The launch of Chandrayaan-2, India’s second moon
mission, was aborted after a technical snag in the launch vehicle system- GSLV
Mk-III rocket. GSLV Mk-III has been touted as the most powerful rocket built by
The GSLV Mk-III is a three-stage rocket
developed by the Indian Space Research Organisation (ISRO). It has been
designed to carry four-tonne class satellites into Geosynchronous Transfer
Orbit (GTO) or about 10 tons to Low Earth Orbit (LEO).
The first stage consists of two strap-on tanks
fitted to the either side of the rocket. The tanks contain solid fuel that is
burnt, providing the initial thrust to fly the rocket out of Earth’s
The second stage consists of the core booster.
It burns liquid fuel and is the primary source of thrust after the strap-on
tanks detach from the rocket.
The final stage is a cryogenic engine installed
in the top part of the GSLV Mk-III. The cryogenic upper stage provides the
last-mile thrust after the liquid core booster separates from the rocket.
GSLV Mk-III had two successful flights till now—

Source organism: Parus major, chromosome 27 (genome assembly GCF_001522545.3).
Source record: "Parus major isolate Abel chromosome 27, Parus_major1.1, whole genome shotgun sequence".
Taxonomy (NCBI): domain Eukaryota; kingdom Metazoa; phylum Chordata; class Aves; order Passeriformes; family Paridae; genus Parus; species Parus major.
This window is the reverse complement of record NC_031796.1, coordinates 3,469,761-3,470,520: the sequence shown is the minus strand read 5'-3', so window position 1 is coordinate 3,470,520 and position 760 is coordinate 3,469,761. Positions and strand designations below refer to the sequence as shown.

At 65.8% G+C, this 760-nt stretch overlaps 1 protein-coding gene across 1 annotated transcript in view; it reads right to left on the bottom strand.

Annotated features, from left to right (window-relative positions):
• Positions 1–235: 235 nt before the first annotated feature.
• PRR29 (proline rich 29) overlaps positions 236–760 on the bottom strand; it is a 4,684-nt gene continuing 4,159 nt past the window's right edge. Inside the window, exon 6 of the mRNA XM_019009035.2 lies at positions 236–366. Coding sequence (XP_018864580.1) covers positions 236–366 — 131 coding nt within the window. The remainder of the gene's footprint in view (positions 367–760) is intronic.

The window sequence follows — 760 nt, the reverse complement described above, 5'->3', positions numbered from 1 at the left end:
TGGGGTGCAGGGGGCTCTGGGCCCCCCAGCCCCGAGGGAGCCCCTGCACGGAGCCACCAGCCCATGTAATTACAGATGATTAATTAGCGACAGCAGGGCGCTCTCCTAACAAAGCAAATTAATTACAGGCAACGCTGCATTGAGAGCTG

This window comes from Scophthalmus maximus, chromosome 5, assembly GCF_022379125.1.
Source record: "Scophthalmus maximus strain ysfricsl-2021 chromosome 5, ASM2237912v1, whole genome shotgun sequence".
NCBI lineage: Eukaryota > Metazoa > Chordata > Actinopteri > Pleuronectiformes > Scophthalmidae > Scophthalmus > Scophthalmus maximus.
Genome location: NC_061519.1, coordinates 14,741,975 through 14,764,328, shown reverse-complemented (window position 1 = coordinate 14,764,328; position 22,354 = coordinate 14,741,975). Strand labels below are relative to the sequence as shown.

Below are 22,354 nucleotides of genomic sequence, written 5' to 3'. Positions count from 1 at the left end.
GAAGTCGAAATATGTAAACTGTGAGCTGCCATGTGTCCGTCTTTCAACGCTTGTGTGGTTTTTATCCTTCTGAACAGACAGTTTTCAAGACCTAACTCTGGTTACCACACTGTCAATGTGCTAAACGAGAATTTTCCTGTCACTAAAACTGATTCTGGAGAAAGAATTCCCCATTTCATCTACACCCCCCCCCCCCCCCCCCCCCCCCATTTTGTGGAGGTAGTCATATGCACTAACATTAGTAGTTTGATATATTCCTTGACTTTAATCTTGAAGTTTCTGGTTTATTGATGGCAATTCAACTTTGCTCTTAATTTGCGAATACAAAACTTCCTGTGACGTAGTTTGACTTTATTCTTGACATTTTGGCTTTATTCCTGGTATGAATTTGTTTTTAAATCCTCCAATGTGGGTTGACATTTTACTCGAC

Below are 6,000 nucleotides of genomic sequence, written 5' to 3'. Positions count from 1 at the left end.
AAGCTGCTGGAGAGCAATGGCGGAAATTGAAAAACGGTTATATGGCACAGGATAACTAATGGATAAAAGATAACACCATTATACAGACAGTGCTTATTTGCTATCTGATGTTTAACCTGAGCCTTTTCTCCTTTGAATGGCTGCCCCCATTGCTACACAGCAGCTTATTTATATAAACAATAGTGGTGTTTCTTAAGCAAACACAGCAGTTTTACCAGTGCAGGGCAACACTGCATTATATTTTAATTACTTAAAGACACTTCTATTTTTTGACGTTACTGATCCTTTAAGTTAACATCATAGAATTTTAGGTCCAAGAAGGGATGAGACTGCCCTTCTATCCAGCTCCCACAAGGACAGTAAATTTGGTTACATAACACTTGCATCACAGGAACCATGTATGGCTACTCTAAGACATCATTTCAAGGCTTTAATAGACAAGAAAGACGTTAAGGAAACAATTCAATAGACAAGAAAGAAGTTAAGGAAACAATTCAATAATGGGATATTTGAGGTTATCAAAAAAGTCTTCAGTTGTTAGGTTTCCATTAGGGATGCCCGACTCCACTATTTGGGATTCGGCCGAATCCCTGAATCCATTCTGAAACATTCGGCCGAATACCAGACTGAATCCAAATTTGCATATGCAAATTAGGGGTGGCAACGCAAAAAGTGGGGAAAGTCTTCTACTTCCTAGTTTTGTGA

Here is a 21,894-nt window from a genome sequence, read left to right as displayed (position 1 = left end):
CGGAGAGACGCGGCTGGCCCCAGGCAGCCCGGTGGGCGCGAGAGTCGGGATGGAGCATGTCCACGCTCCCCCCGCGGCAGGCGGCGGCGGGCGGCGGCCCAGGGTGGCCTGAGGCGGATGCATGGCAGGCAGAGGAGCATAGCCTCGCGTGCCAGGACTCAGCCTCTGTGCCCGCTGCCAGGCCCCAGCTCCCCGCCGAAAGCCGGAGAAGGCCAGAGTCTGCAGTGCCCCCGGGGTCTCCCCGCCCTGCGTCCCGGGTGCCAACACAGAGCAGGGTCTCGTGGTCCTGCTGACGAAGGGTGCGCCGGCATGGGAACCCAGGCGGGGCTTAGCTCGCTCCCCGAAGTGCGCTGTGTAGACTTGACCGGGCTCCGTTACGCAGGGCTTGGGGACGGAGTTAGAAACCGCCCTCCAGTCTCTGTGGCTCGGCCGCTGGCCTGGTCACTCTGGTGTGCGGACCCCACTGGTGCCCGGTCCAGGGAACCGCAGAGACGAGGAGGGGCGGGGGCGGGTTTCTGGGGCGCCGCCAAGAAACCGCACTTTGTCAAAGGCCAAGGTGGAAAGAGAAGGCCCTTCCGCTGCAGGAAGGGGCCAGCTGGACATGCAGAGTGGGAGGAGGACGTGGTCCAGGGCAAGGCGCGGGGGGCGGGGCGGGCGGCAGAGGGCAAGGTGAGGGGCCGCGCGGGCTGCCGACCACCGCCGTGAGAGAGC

a) it carried and deployed the GSAT-19 communication satellite in June 2017 and
b) the GSAT-29 communication satellite in November 2018.
Geosynchronous Satellite Launch Vehicles (GSLV)
are space launch vehicle. They are used to put into geostationary orbits that
are over 30,000 km from Earth. They use a different fuel and can carry heavier
payloads and travel deeper into space when compared to PSLVs.
PSLVs (Polar Satellite Launch Vehicle) are also
satellite launch vehicles. PSLV is designed mainly to deliver the satellites
with lift-off mass of up to about 1750 Kg to Sun-Synchronous circular polar
orbits of 600-900 Km altitude. These orbits are also referred to as “Low Earth